LPN to RN Salary Comparison & Job Outlook
The job outlook for RNs is strong. According to the Occupational Outlook Handbook (OOH), the number of RN jobs available will increase by 7% through 2029. The need for high-quality nurses will also increase due to a large number of baby boomers, and will be compounded by the current nursing shortage and the possible future shortage of Master's-prepared nurses. The median yearly pay for RNs is $75,330 (latest data available, May 2020). RN salary varies and can range from $40,000 to over $100,000 depending on the place of employment, education level, and prior experience. Read more about finding a job after RN graduation.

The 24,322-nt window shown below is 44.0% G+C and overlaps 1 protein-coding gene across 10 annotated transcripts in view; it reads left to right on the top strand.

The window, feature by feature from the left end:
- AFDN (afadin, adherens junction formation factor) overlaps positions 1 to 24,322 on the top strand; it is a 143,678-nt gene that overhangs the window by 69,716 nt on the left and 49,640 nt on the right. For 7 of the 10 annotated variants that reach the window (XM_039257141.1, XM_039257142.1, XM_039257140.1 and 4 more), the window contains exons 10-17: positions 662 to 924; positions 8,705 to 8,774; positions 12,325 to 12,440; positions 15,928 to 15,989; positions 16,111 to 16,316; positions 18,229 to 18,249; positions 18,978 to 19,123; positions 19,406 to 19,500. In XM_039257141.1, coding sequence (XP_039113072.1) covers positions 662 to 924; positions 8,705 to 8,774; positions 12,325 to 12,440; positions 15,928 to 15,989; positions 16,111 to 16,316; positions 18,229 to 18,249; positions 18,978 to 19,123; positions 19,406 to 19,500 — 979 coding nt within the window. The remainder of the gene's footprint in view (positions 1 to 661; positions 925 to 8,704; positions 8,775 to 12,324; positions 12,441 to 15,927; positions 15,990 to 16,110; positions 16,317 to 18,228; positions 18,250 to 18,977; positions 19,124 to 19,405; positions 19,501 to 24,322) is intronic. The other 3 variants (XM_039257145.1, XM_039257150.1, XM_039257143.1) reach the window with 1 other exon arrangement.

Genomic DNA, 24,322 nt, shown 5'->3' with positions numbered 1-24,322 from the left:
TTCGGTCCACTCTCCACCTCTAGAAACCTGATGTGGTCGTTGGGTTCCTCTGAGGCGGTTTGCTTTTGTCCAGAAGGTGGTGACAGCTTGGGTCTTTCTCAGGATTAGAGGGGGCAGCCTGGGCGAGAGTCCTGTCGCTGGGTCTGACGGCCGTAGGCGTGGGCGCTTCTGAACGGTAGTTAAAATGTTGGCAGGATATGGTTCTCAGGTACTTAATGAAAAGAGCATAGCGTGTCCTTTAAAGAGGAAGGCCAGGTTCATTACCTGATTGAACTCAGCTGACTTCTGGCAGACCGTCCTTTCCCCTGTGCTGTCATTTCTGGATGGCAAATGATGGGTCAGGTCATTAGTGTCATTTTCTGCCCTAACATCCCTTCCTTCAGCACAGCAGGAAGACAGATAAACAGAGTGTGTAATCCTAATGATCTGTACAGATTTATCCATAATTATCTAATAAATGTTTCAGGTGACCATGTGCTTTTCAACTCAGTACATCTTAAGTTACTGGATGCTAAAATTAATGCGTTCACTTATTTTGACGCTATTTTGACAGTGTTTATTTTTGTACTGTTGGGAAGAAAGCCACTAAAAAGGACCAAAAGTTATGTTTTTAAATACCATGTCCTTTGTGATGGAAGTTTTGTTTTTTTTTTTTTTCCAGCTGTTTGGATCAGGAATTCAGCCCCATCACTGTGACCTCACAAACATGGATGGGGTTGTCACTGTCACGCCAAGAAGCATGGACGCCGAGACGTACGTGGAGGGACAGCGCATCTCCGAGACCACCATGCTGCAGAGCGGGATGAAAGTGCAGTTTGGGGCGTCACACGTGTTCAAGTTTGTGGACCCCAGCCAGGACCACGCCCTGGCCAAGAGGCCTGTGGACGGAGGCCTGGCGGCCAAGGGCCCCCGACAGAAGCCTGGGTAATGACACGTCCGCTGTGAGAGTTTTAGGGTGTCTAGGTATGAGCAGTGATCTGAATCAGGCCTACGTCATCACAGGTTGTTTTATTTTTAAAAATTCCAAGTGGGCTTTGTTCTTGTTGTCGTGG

LPN to RN programs are popular choices because they build on the knowledge already obtained as an LPN. In addition, LPN bridge programs build on the experience obtained by working as an LPN. There is no substitute for experience. Stepping up the nursing ladder one step at a time is a great way to collect experience. Most LPN to RN bridge programs offer credit for LPN education or working experience. This may simply be awarded or the program will allow LPNs to "test out" of certain classes. This means if test scores are high enough on a certain subject exam, credit is received without taking the class. This varies from one LPN to RN bridge program to the next. Be sure to research this and find out the educational requirements. These programs also usually accept transfer credits from other colleges if applicable.
|State||LPN Annual Salary||RN Annual Salary||Percent Increase|
|District of Columbia||52,680||80,040||51.9%|
Source: U.S. Bureau of Labor Statistics, data extracted on February 18, 2016